And the petite Nobel laureate is right. On the international stage, stories about Muslim persecution, at the hands of Buddhist extremists, fit no known narrative. Besides, there are so many Muslims dying of infighting, civil war and terrorism that this case doesn't feel special. Minority oppression and ethnic cleansing do stir up some discussion but the outrage always stops short of decisive action. On the global chessboard, a Rohingya genocide is like a localised anomaly that doesn't help the geopolitical ambitions of the world's superpowers.
With the proverbial West struggling with alt-right manoeuvring and disintegrating of economic blocs, there are few accounts to challenge Myanmar's official story. Though Suu Kyi says they haven't 'tried to hide anything' there, the Rakhine State is heavily guarded and off-limits for the UN or Human Rights Watch. Hopes were raised when Suu Kyi invited fellow Nobel Peace Prize laureate Kofi Annan to visit Rohingya ghettos but Mr. Annan could find no evidence of oppression. Any further international fact-finding missions seem unlikely. Perhaps, Mr. Annan could have looked harder.
Not two hour's drive from our prized, longest white sand beach are vast, sprawling ghettoes. A steady stream of surreptitious pilgrims disappear into the narrow alleyways of Ukhiya bazar. If not for IOM's blue bags, it would be difficult to tell the refugees apart. They all look so similar: brown, emaciated and visibly terror-stricken.
The men are thin and timid, their eyes glazed from the sight of relentless, impersonal violence. The older women in their black burqas look like an endless procession of fairytale-spouting grandmothers. It is the hardest to look at the children. Sunburnt, pot-bellied with worms and hair ravaged by Kwashiorkor, they seem unaffected apart from the starvation. Meal times they pass playing with some prized possession—perhaps a polythene bag tied to a string to make a kite of sorts.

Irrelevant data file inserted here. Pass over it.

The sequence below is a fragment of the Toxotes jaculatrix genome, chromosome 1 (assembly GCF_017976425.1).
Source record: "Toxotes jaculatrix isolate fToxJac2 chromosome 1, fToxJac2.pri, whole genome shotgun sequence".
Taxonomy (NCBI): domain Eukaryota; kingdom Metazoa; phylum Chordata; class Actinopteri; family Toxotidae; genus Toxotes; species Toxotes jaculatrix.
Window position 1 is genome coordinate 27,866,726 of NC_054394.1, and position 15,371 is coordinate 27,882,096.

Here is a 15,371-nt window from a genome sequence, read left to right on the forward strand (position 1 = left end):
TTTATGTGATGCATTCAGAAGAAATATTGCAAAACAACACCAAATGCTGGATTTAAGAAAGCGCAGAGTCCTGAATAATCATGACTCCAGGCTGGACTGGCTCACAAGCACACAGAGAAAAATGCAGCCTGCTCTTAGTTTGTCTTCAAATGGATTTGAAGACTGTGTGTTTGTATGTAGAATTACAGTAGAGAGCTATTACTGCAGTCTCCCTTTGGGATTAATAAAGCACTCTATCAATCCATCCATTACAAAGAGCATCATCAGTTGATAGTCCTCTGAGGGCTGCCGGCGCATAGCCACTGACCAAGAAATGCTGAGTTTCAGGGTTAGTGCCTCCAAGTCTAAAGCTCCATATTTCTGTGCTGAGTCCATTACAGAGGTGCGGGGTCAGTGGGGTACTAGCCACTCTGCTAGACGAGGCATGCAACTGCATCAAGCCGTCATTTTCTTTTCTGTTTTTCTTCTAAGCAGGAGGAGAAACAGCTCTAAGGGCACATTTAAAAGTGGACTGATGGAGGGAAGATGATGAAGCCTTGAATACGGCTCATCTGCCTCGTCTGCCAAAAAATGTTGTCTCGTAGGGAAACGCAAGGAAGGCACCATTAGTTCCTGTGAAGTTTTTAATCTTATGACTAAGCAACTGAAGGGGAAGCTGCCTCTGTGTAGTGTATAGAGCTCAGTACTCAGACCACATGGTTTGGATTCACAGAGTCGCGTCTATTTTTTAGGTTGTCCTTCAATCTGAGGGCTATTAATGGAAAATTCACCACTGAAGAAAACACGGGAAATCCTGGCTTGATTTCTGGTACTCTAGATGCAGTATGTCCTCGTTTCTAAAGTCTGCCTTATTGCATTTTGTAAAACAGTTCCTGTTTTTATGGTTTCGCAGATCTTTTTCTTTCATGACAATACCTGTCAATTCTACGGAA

A Bengali local quips that these godforsaken infiltrators are good at only one thing: churning out needless babies. He would've been happy to learn of the two-child policy imposed upon the Rohingya Muslims. Except the odd anonymous benefactors, locals view them as intruders, outsiders, degenerates, freeloaders, job stealers, criminal elements and unwanted people in general. They say the Rohingyas' presence bolsters the dreaded methamphetamine (Yaba) trade and human trafficking.
Yet, for the Rohingya, this is the Promised Land.
Not only are the Rohingyas an unwanted population wherever they go – their stories are lacklustre. Their stories are stories of perennial victims. Four sources of information – the official story, international investigative journalism, social media propaganda and refugee anecdotes – combine to form mainstream views. And the first three are clearly devoid of Rohingya perspectives. It is their story, but told by others.
All of this puts Bangladesh at a unique position of power. This country has been bearing the brunt of the massive displacement of population from Myanmar for decades. In addition to guarding borders and managing public opinion, it continues to support dwellers of the registered refugee camps. As such it can, and should, serve as a critical corridor for the flow of international aid.
Bangladesh is also at a position to act as a gateway for news and updates about the true extent of the military crackdown. Many of the refugees are carrying around photos and videos of burning houses and military operations, should someone – anyone – ask to see them. It is in Bangladesh's interest to see international pressure build on the Myanmar regime, so that the refugee situation can once again be brought under control. Such action could also theoretically thwart the possibility of the full-blown insurgency along our southern coastline.
The writer is a strategy and communications consultant.